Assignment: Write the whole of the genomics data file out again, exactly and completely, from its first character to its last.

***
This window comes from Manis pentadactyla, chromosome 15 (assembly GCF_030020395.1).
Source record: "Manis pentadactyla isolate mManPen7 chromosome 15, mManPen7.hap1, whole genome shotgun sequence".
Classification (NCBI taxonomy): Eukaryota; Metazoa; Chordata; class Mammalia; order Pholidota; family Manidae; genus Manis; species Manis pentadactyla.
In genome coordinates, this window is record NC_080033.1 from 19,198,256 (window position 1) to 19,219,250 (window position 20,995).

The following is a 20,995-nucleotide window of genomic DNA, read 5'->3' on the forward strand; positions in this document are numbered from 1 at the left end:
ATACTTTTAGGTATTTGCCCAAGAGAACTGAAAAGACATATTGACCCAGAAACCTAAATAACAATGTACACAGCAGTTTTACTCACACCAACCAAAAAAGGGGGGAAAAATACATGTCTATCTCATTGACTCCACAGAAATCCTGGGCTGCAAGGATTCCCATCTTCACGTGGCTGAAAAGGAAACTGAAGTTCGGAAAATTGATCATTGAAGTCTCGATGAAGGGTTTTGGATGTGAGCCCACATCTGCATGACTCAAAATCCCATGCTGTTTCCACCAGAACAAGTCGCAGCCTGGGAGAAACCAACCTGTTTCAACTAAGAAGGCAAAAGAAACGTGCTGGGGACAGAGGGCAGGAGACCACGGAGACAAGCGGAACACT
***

This window comes from Manis pentadactyla, chromosome 15 (assembly GCF_030020395.1).
Source record: "Manis pentadactyla isolate mManPen7 chromosome 15, mManPen7.hap1, whole genome shotgun sequence".
Classification (NCBI taxonomy): Eukaryota; Metazoa; Chordata; class Mammalia; order Pholidota; family Manidae; genus Manis; species Manis pentadactyla.
In genome coordinates, this window is record NC_080033.1 from 19,198,256 (window position 1) to 19,219,250 (window position 20,995).

The following is a 20,995-nucleotide window of genomic DNA, read 5'->3' on the forward strand; positions in this document are numbered from 1 at the left end:
ATACTTTTAGGTATTTGCCCAAGAGAACTGAAAAGACATATTGACCCAGAAACCTAAATAACAATGTACACAGCAGTTTTACTCACACCAACCAAAAAAGGGGGGAAAAATACATGTCTATCTCATTGACTCCACAGAAATCCTGGGCTGCAAGGATTCCCATCTTCACGTGGCTGAAAAGGAAACTGAAGTTCGGAAAATTGATCATTGAAGTCTCGATGAAGGGTTTTGGATGTGAGCCCACATCTGCATGACTCAAAATCCCATGCTGTTTCCACCAGAACAAGTCGCAGCCTGGGAGAAACCAACCTGTTTCAACTAAGAAGGCAAAAGAAACGTGCTGGGGACAGAGGGCAGGAGACCACGGAGACAAGCGGAACACT